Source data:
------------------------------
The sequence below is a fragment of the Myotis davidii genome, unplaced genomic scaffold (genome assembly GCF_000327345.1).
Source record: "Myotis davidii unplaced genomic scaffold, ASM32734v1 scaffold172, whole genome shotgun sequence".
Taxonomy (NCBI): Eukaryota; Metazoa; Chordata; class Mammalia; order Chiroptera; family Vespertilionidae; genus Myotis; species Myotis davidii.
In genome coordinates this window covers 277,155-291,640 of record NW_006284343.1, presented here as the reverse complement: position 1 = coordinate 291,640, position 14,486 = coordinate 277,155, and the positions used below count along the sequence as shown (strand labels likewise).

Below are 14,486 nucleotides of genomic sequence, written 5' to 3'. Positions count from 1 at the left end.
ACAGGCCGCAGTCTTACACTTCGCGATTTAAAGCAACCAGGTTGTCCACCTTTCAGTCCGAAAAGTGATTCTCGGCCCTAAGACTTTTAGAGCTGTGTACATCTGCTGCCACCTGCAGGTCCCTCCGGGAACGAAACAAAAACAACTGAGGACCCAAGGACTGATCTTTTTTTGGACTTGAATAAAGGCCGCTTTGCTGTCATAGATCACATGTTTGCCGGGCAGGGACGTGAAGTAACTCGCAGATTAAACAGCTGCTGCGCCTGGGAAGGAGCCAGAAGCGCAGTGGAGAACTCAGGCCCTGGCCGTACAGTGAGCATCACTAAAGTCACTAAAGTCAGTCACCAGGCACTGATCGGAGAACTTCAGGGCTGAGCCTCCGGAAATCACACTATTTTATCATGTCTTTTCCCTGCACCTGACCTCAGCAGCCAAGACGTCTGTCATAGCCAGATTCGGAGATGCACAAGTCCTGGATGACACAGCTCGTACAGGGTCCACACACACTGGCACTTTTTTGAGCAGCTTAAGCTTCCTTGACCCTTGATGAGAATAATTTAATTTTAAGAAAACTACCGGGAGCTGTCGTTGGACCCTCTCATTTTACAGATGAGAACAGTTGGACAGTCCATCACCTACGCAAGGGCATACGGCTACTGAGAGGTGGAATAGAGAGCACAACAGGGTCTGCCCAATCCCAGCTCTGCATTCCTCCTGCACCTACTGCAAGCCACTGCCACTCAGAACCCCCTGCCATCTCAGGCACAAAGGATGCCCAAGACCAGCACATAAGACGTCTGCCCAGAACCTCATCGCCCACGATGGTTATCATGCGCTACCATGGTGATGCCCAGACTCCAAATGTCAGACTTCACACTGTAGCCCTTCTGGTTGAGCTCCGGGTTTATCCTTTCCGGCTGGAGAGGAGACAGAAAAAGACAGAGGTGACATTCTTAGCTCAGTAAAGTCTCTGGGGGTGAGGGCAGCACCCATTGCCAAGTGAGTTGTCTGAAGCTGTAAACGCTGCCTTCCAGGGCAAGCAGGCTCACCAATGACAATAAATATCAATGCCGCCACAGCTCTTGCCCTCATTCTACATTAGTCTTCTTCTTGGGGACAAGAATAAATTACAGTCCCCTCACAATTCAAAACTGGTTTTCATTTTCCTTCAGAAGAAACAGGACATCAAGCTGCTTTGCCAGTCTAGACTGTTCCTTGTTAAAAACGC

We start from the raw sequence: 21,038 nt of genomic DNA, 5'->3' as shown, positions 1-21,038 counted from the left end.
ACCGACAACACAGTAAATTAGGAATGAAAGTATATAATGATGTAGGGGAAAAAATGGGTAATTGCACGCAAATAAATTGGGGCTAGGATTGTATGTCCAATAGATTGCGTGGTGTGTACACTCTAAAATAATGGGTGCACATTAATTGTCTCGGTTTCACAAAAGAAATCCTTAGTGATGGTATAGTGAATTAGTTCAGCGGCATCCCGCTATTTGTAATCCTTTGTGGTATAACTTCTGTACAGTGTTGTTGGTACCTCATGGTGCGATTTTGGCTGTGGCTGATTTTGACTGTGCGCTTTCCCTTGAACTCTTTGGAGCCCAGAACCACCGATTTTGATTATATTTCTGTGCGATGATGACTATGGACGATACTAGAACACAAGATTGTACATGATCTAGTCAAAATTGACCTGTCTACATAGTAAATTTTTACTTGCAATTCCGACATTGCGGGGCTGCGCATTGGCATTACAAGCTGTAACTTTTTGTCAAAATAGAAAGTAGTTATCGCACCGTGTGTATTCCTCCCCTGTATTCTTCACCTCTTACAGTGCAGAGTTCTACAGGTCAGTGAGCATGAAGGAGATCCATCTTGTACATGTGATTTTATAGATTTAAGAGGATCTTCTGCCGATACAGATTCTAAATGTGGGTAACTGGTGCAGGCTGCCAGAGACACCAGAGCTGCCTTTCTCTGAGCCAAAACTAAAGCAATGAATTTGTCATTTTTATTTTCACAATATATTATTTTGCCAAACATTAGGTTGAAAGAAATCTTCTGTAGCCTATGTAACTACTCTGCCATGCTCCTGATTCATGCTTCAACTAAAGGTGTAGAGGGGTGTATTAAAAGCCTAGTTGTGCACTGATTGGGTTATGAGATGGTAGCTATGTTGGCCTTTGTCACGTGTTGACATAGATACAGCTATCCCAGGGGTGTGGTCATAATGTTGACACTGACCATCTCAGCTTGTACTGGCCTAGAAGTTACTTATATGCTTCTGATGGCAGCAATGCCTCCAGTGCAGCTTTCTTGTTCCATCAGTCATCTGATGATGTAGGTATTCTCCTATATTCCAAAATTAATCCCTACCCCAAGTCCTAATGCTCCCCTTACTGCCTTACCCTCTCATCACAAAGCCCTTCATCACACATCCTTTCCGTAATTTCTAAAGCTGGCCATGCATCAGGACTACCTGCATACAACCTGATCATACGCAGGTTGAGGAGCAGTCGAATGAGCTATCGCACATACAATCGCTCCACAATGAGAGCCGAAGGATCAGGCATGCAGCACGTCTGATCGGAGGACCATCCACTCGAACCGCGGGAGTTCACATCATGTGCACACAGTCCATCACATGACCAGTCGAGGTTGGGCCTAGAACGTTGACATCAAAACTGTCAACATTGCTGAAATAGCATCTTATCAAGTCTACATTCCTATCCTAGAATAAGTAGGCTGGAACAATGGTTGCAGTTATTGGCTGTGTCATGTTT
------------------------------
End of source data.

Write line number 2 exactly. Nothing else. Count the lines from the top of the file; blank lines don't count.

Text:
Source record: "Myotis davidii unplaced genomic scaffold, ASM32734v1 scaffold172, whole genome shotgun sequence".